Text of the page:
Dogs, Personal, Woodwork

Barn Doors for the House

One of my hobbies outside of IT related things is woodworking.  I primarily turn things on the lathe, but I do some other projects from time to time.  One of those projects currently going on is building a set of barn doors for my house.  You see, I have 3 dogs… a Dogue de Bordeaux, a Miniature Pinscher, and a Beagle.  The DDB and the MinPin could have free reign of the house and there would be no issues…. the Beagle on the other hand, I think he was actually destined to be a billy goat.  If it will fit in his mouth, he will eat it (Apparently this is all Beagles… oh if I had known then what I know now, my wife and I did a fair bit of research before we got him and somehow did not stumble onto this valuable tidbit of information until after the fact).  Therefore, whenever he is in the house, we have to keep him contained to an area where there is nothing on the floor for him to get and we can keep an eye on him.  This necessitates the use of baby gates… but baby gates become a pain in the butt after awhile… and we’ve broken more than one.  Combine that with my wife’s affinity for HGTV, and BAM! Barn doors.

I snapped a few pictures of the one completed door, and the in progress door hanging next to it for a test fit and thought I would post them up.  These are made of sugar pine purchased from a local lumber yard for around $200.  I purchased this hardware kit from Amazon for $209.  Considering the big box stores wanted north of $300 for a single door and hardware kit, I think I came out way cheaper making them myself, even factoring in my time spent.

Barn Doors

I wanted a solid mounting point for the hardware, and of course the studs in the wall weren’t going to line up in a way that would let me anchor each lag screw properly, so I ripped a couple of pieces of pine down to 4 inch wide strips and scarf jointed them together to form the 15 foot span.  I then pre-drilled holes for the lag screws, and countersunk them so that the heads would clear the rollers for the doors.  I also pre-drilled holes in the studs to make sure there were no issues there.  The lag screws I used are 3 inches long and I added washers as well for good measure.  Fairly certain I could do chin ups on this thing for years with no issues.  Once that was done, I stained the pieces with MinWax Early American.  I’ve used this color quite a bit, and it’s one of my favorites.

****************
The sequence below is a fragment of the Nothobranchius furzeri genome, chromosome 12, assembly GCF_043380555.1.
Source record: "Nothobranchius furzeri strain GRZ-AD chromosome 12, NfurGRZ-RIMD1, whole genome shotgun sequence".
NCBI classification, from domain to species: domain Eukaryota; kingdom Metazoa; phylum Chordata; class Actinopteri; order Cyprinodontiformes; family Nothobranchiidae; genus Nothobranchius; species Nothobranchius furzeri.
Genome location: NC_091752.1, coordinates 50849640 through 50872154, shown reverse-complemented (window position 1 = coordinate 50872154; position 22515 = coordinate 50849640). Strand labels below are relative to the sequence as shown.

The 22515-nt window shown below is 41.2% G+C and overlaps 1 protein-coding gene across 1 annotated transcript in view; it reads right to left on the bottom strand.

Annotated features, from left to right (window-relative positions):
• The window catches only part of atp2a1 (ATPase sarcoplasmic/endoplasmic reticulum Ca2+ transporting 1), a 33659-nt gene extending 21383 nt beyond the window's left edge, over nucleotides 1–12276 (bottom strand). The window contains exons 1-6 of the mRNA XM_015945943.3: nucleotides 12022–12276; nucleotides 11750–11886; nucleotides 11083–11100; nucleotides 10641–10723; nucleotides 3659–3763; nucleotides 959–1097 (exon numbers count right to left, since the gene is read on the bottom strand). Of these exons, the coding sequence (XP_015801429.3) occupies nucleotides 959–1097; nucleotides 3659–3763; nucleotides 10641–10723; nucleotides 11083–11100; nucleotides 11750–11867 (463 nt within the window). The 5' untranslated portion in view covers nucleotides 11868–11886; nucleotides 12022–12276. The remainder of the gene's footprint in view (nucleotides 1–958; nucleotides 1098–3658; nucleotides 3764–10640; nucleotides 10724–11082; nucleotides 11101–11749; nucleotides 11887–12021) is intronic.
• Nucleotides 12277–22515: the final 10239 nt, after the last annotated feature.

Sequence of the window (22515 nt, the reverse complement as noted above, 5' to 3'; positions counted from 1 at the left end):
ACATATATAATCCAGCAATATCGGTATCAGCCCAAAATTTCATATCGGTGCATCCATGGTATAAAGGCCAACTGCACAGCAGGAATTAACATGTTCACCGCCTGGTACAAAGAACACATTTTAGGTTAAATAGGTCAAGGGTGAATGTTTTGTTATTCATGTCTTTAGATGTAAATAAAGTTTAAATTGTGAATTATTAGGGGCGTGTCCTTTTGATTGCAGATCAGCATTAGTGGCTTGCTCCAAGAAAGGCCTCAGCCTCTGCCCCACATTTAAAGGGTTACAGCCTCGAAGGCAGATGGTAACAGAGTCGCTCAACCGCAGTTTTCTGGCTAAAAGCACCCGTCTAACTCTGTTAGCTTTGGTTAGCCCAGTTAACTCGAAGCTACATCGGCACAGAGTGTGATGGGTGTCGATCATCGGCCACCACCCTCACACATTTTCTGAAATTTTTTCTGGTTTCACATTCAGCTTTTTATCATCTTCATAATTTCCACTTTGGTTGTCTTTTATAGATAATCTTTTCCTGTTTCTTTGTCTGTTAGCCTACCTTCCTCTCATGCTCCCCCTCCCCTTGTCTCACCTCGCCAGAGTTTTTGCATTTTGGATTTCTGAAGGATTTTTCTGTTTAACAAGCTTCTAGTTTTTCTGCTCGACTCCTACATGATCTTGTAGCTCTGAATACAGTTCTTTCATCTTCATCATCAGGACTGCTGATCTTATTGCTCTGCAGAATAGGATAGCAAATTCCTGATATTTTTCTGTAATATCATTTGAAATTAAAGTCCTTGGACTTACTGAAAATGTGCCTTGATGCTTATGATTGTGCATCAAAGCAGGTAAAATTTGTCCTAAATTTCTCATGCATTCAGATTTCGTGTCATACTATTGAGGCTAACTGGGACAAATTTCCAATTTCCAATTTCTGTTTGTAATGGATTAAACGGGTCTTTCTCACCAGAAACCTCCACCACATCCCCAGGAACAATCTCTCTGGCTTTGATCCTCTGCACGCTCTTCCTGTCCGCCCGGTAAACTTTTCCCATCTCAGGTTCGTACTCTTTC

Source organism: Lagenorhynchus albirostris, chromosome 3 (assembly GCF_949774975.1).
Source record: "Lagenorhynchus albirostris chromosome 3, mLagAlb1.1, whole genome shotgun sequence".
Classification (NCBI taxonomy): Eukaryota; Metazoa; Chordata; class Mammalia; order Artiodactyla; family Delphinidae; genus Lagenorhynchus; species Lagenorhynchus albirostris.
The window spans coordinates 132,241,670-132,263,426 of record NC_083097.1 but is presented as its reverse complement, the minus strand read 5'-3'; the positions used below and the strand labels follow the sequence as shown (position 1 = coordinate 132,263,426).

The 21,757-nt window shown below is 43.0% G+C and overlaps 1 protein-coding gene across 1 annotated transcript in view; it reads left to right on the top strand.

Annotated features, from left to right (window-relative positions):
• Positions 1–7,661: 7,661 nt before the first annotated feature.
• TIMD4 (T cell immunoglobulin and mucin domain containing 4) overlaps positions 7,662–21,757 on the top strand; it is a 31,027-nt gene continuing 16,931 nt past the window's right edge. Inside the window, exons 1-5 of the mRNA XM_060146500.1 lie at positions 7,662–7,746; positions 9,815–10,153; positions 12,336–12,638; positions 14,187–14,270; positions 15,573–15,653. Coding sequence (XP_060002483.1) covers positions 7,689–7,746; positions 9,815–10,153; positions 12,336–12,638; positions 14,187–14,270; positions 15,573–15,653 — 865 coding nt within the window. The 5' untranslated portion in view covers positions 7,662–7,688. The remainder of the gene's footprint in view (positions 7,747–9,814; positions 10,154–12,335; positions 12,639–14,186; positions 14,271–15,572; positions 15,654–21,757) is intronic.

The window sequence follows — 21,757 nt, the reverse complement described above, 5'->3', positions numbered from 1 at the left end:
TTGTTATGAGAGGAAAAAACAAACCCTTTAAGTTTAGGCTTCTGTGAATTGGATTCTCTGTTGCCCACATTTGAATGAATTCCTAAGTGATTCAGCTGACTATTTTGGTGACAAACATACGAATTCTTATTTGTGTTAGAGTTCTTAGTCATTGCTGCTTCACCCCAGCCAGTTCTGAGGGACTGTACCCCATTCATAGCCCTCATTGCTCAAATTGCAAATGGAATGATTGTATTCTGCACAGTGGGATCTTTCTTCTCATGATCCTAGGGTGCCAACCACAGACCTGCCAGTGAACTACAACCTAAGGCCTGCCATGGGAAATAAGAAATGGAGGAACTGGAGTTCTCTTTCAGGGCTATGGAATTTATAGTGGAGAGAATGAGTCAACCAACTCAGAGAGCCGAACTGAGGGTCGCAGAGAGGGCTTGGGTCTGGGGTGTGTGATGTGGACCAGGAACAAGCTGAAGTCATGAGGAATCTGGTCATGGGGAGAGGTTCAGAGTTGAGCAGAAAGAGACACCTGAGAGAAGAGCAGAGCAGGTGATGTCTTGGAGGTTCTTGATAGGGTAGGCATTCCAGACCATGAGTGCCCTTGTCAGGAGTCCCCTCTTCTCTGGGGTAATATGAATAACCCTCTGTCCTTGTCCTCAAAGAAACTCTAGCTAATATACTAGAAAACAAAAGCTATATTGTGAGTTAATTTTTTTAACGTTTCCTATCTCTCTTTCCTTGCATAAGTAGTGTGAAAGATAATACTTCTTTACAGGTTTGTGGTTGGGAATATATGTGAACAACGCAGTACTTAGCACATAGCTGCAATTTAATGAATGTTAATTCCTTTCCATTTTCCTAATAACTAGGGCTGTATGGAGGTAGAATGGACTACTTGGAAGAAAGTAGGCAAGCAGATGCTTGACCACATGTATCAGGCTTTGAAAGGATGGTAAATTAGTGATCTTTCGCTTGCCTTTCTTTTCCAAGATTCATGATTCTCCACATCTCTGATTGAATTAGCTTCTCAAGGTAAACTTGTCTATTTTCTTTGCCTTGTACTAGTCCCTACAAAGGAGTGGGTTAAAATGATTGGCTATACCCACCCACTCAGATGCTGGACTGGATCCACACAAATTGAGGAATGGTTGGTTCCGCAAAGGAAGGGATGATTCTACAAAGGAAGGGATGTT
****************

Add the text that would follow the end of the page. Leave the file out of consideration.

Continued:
This also matches a previous project, and is carrying a theme throughout the kitchen/living room.  We just recently replaced all the flooring in the house, switching from tile to vinyl plank.  When I moved in, the bar in the kitchen had the same tile that was on the floor as cladding.  After the replacement, we decided to go with a reclaimed wood type look.  So I ripped 2 inch wide strips of pine in various lengths and nailed them to the bar, and then used 2 inch angle iron as “trim” pieces.

Kitchen Bar

Kitchen Bar Side

Anyway, I digress… back to the doors.  I then put together and mounted the rail hardware from the kit.  It is fairly sturdy, around 1/4″ thick, and has a good powder coat finish.  It came in 4 separate pieces that are 3.75 ft long and must be bolted together and then mounted with spacers to your wall/backer board. I ended up being 3 spacers/lag screws short, but I emailed the seller on Amazon and they shipped me out replacements right away.  Overall I’m pretty impressed with this kit, the doors glide smoothly and the rollers are very quiet.

With that out of the way, I started on the actual construction of the doors themselves.  Each door is made up of eight 5 1/4″ strips glued together and then a 42″ x 10″ cross brace.  I first glued up the long pieces and let them setup for 24 hours, and then glued on the cross braces.  The screws/washers you see on the finished doors in the pictures are really just there for decoration, they’re 1 1/4″ lag screws and 5/16″ washers spray painted matte black.  I pre-drilled holes and screwed them in by hand after the staining was complete.  Overall these doors measure 42 inches wide by just under 7 feet tall.

Here is a close up shot of one of the unfinished doors up for a test fit, you can see the pencil marks where I have laid out a grid for the decorative hardware.

Door prior to finishing

And here are a series of pictures of the completed doors in all their glory.

Open Doors

Closed doors

Right Door

Left Door

Left Closeup

Right Closeup

There used to be some pictures and other decorations hanging in the blank space between the doors which we had to take down to allow them to close.  My wife is planning to make something out of vinyl and stick it to the wall there so it doesn’t look so barren when the doors are closed.  They remain in the open position 90% of the time though, only getting closed when we let our dogs in the house in the evenings.

The next project to come is painting the kitchen cabinets, you may have noticed how hideous they look from what little you can see of them in the bar pictures above.  This house was built in the 60s, and the cabinets very much reflect that.  While I normally would not want to paint over real wood, in this case I had to make an exception.  I’m currently trimming out the cabinet doors to give them a shaker style look and filling in holes from previous hardware, then they’re going to get a nice grey coat of paint to match the rest of the space.

 

 

 

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